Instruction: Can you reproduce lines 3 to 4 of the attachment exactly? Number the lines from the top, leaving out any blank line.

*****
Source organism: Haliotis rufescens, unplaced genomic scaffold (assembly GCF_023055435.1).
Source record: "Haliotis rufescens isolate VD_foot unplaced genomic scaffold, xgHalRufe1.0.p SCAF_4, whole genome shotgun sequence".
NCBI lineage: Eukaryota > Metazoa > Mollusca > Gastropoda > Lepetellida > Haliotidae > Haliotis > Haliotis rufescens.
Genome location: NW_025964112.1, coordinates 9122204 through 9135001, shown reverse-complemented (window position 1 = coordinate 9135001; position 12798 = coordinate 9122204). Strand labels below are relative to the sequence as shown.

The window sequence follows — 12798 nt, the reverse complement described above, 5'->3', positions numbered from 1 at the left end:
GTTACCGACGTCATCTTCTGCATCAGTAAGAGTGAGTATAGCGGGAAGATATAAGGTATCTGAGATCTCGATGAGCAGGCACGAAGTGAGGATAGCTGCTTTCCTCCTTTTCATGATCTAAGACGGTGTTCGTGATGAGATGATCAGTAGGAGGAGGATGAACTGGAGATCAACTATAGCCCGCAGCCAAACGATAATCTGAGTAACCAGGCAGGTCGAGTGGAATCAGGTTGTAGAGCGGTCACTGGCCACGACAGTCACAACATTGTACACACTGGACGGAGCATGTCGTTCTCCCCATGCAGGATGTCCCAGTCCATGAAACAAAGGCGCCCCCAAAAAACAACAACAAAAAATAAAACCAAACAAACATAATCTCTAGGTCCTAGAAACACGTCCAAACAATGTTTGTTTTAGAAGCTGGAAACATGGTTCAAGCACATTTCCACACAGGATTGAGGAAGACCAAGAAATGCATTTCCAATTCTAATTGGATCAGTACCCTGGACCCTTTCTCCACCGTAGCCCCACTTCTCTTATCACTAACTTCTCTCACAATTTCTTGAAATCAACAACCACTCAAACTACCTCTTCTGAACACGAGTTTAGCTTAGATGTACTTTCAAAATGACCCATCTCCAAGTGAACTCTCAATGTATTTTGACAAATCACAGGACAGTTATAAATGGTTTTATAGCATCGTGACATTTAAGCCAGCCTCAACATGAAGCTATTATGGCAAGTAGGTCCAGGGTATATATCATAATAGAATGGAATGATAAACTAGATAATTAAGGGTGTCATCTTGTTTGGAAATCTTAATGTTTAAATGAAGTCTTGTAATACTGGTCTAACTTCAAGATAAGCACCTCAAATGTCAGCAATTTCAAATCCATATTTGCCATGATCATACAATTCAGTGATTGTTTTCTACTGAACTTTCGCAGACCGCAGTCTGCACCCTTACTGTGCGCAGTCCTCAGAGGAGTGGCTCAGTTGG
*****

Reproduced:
NCBI lineage: Eukaryota > Metazoa > Mollusca > Gastropoda > Lepetellida > Haliotidae > Haliotis > Haliotis rufescens.
Genome location: NW_025964112.1, coordinates 9122204 through 9135001, shown reverse-complemented (window position 1 = coordinate 9135001; position 12798 = coordinate 9122204). Strand labels below are relative to the sequence as shown.